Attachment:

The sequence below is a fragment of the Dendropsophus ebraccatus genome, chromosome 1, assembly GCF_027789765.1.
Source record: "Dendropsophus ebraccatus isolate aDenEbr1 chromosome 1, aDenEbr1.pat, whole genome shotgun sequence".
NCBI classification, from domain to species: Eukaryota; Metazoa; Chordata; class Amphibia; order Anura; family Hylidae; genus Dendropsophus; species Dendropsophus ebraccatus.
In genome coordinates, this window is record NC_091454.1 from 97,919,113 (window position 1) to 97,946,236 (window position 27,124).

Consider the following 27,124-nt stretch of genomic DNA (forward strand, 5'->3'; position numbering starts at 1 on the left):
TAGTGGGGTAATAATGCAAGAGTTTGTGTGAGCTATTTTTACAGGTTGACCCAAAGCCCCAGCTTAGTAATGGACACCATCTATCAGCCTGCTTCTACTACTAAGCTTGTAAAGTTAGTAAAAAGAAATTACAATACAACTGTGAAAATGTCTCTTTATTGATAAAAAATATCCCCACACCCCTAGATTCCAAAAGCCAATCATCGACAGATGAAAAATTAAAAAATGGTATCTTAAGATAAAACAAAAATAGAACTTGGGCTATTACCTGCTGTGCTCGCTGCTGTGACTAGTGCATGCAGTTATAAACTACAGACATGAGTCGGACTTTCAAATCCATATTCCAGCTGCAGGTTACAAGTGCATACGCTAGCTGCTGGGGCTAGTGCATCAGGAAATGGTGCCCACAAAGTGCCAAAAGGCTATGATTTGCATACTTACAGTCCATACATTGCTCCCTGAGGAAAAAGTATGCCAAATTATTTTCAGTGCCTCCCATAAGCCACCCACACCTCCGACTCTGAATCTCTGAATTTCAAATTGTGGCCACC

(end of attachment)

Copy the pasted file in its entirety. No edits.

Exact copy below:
The sequence below is a fragment of the Dendropsophus ebraccatus genome, chromosome 1, assembly GCF_027789765.1.
Source record: "Dendropsophus ebraccatus isolate aDenEbr1 chromosome 1, aDenEbr1.pat, whole genome shotgun sequence".
NCBI classification, from domain to species: Eukaryota; Metazoa; Chordata; class Amphibia; order Anura; family Hylidae; genus Dendropsophus; species Dendropsophus ebraccatus.
In genome coordinates, this window is record NC_091454.1 from 97,919,113 (window position 1) to 97,946,236 (window position 27,124).

Consider the following 27,124-nt stretch of genomic DNA (forward strand, 5'->3'; position numbering starts at 1 on the left):
TAGTGGGGTAATAATGCAAGAGTTTGTGTGAGCTATTTTTACAGGTTGACCCAAAGCCCCAGCTTAGTAATGGACACCATCTATCAGCCTGCTTCTACTACTAAGCTTGTAAAGTTAGTAAAAAGAAATTACAATACAACTGTGAAAATGTCTCTTTATTGATAAAAAATATCCCCACACCCCTAGATTCCAAAAGCCAATCATCGACAGATGAAAAATTAAAAAATGGTATCTTAAGATAAAACAAAAATAGAACTTGGGCTATTACCTGCTGTGCTCGCTGCTGTGACTAGTGCATGCAGTTATAAACTACAGACATGAGTCGGACTTTCAAATCCATATTCCAGCTGCAGGTTACAAGTGCATACGCTAGCTGCTGGGGCTAGTGCATCAGGAAATGGTGCCCACAAAGTGCCAAAAGGCTATGATTTGCATACTTACAGTCCATACATTGCTCCCTGAGGAAAAAGTATGCCAAATTATTTTCAGTGCCTCCCATAAGCCACCCACACCTCCGACTCTGAATCTCTGAATTTCAAATTGTGGCCACC